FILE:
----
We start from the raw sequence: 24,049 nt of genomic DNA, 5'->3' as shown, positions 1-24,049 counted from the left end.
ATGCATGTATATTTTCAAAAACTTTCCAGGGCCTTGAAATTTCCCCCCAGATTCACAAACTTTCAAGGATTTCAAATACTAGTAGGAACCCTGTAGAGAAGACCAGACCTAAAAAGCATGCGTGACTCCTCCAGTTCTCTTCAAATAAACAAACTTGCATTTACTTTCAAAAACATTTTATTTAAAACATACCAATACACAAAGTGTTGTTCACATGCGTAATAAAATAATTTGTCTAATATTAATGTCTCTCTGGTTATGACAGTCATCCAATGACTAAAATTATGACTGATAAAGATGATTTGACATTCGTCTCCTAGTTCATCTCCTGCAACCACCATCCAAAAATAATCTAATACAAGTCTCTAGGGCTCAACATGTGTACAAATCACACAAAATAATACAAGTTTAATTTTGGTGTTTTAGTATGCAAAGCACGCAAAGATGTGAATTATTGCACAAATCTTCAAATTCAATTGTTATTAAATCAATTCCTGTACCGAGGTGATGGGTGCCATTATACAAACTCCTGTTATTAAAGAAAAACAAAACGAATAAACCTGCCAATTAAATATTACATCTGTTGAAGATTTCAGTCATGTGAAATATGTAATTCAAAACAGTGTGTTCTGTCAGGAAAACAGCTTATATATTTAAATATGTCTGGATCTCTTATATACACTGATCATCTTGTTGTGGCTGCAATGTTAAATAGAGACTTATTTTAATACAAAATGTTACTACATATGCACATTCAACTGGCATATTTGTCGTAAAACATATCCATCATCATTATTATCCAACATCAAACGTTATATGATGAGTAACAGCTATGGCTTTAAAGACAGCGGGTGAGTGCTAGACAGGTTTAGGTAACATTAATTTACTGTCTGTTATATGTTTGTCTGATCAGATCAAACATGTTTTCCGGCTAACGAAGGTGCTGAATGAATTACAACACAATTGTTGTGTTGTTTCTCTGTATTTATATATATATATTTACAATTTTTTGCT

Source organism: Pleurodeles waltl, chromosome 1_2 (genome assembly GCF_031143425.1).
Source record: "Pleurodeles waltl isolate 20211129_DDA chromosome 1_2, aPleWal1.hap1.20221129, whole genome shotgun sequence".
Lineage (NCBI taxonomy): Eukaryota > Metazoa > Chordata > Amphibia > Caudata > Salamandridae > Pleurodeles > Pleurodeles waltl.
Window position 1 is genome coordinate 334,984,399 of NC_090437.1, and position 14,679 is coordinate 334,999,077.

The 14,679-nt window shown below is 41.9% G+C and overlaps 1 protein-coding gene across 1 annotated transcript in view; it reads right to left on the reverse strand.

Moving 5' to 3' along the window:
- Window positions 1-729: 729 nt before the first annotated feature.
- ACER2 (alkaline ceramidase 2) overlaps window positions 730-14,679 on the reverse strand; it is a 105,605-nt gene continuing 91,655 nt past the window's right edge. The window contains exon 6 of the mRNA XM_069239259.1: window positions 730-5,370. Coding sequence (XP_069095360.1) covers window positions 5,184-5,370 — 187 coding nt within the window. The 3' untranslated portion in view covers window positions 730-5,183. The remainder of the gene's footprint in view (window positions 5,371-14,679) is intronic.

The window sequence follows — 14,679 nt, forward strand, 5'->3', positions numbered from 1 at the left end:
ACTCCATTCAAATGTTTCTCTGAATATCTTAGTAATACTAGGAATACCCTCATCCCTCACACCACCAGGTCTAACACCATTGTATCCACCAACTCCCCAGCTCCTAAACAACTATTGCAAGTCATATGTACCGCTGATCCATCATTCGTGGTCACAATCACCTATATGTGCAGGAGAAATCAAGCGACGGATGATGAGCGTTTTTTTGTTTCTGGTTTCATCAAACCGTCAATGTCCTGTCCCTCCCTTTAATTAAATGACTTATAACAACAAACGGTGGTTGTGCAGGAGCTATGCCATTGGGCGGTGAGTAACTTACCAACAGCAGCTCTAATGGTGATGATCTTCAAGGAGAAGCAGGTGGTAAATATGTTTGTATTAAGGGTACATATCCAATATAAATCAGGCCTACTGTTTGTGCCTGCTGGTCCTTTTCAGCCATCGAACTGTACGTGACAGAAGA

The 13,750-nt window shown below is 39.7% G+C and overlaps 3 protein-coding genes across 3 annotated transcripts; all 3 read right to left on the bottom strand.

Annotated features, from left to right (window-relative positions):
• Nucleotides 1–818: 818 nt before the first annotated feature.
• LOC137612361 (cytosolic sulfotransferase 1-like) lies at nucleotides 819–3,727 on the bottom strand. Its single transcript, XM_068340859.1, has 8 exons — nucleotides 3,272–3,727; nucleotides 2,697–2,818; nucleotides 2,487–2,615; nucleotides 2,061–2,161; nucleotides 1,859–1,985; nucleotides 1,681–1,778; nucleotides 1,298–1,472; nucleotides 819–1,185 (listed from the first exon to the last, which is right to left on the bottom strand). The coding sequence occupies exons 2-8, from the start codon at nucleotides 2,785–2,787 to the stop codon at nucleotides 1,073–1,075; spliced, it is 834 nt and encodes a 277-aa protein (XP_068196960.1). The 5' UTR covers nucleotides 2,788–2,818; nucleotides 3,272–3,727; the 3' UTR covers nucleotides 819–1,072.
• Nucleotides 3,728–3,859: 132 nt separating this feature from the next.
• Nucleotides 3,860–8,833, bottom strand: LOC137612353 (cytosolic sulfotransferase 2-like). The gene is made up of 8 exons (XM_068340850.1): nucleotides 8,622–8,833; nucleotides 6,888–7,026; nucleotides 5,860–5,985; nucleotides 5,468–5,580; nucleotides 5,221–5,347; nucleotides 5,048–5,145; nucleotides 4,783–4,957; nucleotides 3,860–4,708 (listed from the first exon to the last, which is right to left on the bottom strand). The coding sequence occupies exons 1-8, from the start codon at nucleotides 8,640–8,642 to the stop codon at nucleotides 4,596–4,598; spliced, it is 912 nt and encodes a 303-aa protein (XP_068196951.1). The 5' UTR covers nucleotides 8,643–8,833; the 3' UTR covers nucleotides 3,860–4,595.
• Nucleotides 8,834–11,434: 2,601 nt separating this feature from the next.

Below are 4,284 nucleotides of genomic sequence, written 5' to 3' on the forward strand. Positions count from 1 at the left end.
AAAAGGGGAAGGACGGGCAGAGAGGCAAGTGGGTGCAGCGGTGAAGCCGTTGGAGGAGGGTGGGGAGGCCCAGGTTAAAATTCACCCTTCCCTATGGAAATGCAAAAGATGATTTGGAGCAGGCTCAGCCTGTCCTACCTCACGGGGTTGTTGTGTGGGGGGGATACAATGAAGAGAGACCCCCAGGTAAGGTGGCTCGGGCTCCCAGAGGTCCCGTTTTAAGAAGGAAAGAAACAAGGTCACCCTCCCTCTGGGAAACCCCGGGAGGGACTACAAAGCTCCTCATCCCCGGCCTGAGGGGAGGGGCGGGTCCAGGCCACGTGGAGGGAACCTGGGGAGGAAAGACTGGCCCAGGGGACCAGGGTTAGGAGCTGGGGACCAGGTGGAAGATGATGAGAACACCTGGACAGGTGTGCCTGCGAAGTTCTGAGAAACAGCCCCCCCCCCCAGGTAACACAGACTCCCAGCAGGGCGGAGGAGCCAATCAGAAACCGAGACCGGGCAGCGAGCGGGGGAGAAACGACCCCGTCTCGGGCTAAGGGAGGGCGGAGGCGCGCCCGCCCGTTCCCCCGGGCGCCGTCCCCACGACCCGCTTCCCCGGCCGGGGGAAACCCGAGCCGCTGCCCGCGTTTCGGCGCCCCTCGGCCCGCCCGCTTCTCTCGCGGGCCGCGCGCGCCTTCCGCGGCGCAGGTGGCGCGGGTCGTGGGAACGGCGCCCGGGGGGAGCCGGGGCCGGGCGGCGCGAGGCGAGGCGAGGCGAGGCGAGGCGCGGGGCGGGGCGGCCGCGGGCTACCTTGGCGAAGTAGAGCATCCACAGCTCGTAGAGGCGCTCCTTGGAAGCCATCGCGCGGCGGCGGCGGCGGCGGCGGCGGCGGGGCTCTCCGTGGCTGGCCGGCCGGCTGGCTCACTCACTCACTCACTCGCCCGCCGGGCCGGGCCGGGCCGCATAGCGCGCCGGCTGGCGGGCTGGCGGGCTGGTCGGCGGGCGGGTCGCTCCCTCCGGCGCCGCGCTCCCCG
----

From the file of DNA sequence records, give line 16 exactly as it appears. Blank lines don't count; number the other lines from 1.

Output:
• LOC137612361 (cytosolic sulfotransferase 1-like) lies at nucleotides 819–3,727 on the bottom strand. Its single transcript, XM_068340859.1, has 8 exons — nucleotides 3,272–3,727; nucleotides 2,697–2,818; nucleotides 2,487–2,615; nucleotides 2,061–2,161; nucleotides 1,859–1,985; nucleotides 1,681–1,778; nucleotides 1,298–1,472; nucleotides 819–1,185 (listed from the first exon to the last, which is right to left on the bottom strand). The coding sequence occupies exons 2-8, from the start codon at nucleotides 2,785–2,787 to the stop codon at nucleotides 1,073–1,075; spliced, it is 834 nt and encodes a 277-aa protein (XP_068196960.1). The 5' UTR covers nucleotides 2,788–2,818; nucleotides 3,272–3,727; the 3' UTR covers nucleotides 819–1,072.